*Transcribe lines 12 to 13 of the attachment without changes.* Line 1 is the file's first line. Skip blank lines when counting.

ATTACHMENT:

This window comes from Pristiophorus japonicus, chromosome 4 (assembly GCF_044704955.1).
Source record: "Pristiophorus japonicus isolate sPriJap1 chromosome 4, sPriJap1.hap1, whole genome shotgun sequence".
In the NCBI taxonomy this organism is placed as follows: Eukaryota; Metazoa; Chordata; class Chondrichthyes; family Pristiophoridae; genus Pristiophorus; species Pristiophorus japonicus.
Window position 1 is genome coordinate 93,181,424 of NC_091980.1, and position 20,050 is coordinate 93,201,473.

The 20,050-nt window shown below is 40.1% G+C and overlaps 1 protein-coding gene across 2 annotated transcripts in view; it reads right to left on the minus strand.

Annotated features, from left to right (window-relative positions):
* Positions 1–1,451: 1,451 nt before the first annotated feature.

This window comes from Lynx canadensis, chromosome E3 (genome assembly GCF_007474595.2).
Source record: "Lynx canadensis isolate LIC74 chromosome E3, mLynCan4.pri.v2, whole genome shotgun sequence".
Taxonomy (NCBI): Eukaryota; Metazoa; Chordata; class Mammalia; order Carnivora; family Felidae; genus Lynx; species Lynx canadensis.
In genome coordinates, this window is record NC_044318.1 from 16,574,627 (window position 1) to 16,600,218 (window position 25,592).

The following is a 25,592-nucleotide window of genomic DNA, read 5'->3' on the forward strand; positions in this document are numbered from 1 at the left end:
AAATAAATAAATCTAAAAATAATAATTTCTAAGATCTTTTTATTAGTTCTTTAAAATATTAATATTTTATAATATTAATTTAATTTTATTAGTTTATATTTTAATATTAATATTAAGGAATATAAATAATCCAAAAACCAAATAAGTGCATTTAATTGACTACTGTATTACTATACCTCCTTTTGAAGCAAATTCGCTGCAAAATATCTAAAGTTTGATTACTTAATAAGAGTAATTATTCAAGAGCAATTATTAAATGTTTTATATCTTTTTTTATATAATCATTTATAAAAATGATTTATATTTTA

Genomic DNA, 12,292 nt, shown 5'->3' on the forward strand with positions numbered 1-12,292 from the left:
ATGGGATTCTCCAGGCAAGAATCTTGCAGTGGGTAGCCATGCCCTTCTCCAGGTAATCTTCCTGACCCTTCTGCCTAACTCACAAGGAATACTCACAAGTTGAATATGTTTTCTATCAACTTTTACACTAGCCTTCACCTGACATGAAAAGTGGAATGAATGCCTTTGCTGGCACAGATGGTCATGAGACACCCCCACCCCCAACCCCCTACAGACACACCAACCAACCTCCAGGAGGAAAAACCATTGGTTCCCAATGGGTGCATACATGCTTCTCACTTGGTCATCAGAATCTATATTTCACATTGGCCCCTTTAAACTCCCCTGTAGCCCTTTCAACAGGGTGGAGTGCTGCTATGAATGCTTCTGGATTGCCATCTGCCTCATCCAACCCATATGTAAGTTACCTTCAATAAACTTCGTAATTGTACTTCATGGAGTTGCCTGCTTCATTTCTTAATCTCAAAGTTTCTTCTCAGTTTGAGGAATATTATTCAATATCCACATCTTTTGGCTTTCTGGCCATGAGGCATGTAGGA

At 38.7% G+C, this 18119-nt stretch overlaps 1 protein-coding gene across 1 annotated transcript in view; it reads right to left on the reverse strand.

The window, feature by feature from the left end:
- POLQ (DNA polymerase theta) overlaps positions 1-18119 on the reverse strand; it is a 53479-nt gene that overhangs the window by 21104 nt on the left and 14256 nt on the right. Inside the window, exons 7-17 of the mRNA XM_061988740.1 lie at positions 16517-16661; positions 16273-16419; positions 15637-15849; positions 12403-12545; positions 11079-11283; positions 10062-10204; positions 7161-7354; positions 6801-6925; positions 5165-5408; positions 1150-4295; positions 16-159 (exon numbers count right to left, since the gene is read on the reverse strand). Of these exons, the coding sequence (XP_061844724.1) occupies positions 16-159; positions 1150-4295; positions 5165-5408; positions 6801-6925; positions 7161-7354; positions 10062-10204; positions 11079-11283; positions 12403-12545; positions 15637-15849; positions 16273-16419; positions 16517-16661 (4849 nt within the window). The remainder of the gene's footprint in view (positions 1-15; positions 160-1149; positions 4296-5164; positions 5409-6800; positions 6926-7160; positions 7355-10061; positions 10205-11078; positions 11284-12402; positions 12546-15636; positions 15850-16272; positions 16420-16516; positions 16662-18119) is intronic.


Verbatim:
The following is a 25,592-nucleotide window of genomic DNA, read 5'->3' on the forward strand; positions in this document are numbered from 1 at the left end:
AAATAAATAAATCTAAAAATAATAATTTCTAAGATCTTTTTATTAGTTCTTTAAAATATTAATATTTTATAATATTAATTTAATTTTATTAGTTTATATTTTAATATTAATATTAAGGAATATAAATAATCCAAAAACCAAATAAGTGCATTTAATTGACTACTGTATTACTATACCTCCTTTTGAAGCAAATTCGCTGCAAAATATCTAAAGTTTGATTACTTAATAAGAGTAATTATTCAAGAGCAATTATTAAATGTTTTATATCTTTTTTTATATAATCATTTATAAAAATGATTTATATTTTA